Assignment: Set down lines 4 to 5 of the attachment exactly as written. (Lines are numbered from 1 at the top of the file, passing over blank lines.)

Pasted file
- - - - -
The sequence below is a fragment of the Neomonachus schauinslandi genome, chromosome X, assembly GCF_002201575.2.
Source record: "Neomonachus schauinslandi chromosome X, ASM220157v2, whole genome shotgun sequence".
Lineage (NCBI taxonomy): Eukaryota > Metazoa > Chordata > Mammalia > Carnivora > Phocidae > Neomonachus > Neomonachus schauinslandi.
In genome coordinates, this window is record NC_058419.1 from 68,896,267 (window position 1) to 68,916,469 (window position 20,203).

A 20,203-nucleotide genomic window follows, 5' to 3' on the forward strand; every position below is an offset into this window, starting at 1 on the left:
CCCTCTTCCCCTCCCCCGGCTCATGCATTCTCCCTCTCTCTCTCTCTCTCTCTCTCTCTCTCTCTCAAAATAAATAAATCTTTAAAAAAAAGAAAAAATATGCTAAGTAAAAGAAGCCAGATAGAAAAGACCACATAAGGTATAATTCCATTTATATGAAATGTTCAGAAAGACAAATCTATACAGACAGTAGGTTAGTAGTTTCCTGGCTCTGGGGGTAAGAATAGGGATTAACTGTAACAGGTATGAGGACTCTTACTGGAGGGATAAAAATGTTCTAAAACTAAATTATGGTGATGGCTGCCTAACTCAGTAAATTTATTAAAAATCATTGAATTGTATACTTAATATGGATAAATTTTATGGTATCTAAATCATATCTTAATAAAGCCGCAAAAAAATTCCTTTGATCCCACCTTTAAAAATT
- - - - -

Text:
In genome coordinates, this window is record NC_058419.1 from 68,896,267 (window position 1) to 68,916,469 (window position 20,203).

A 20,203-nucleotide genomic window follows, 5' to 3' on the forward strand; every position below is an offset into this window, starting at 1 on the left: